CalPERS considers upping fixed-income investment, lowering volatility

NEW YORK (Reuters) – The California Public Employees’ Retirement System is considering more than doubling its investment in municipal bonds and other fixed-income assets while lowering volatility, according to proposals set for discussion at a workshop on Monday.

The board of directors for CalPERS, the largest U.S. pension fund, with a market value of $342.5 billion, is mulling new investment strategies at a time of low bond yields, high prices and the second-longest bull market in history.

Monday’s Asset Liability Management Workshop at CalPERS’ Sacramento headquarters is intended to give board members a sense of the potential impact and risk of each plan, spokeswoman Megan White said. No action will be taken at the informational meeting.

Up for review are four portfolios with bond investment allocations ranging from 44 percent to the current 19 percent.

The proposal that would increase bond investments the most would reduce the fund’s expected short-term compound return rate to 5.6 percent from 6 percent while reducing volatility to 9.1 percent from 11.5 percent. The long-term expected return would lower to 7.8 percent from 8.1 percent.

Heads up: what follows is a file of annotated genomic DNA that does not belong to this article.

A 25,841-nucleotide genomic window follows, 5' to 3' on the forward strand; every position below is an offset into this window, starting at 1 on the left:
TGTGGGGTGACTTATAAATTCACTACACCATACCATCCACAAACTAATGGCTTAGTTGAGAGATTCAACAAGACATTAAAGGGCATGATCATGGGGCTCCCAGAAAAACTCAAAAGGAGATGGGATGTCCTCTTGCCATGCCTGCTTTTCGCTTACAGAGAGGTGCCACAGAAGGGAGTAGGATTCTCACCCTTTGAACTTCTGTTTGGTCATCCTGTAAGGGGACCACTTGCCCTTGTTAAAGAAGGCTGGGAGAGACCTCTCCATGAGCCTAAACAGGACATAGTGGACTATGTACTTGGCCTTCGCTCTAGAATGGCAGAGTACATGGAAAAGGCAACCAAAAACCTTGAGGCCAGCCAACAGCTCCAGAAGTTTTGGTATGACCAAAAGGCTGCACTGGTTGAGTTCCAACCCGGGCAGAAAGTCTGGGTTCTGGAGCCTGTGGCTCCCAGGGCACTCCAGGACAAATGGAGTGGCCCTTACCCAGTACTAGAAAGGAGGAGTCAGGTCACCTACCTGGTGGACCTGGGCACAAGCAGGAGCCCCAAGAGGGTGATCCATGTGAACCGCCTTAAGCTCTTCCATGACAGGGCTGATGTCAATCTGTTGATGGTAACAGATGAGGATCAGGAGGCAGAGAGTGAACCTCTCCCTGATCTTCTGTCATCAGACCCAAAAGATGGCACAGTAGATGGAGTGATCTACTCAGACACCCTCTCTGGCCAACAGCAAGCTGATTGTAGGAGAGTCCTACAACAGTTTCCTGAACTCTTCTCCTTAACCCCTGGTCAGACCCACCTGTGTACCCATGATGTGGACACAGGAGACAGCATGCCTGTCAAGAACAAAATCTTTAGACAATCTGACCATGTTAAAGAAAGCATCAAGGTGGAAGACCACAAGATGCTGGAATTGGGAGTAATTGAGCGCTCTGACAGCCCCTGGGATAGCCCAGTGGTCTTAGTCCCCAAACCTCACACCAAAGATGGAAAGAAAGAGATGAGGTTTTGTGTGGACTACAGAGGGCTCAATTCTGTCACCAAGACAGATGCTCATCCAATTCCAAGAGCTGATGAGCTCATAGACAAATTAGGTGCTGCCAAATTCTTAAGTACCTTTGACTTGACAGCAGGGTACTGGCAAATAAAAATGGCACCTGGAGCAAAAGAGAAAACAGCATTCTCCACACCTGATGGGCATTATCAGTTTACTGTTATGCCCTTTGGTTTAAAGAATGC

To a lesser degree, two of the other portfolios would also raise fixed-income investments.

One plan keeps the asset class at 19 percent while increasing CalPERS’ share of global equity to 59 percent from 50 percent. Under that proposal, the expected short-term compound return rate and long-term return rate would rise the most – to 6.4 percent and 8.5 percent, respectively. Expected volatility would also increase the most under that plan to 12.8 percent.

The other portfolios would lower global equity allocations or keep them at current levels.

All portfolios propose to maintain the current 8 percent allocation for private equity and 13 percent allocation for real assets. Under each plan, liquidity would drop to 1 percent from the current 4 percent.

CalPERS has been under increasing pressure to gain returns closer to the fund’s assumed rate of return of 7 percent by 2020. The fund has been challenged in part because it is cash negative, paying out more in benefits to retirees each year than it has been collecting in contributions from workers.

The board, which decides on an investment plan every four years, is scheduled to select its next portfolio in December. The new allocations would go into effect on July 1, 2018.

Reporting by Laila Kearney; Editing by Daniel Bases and Andrea Ricci

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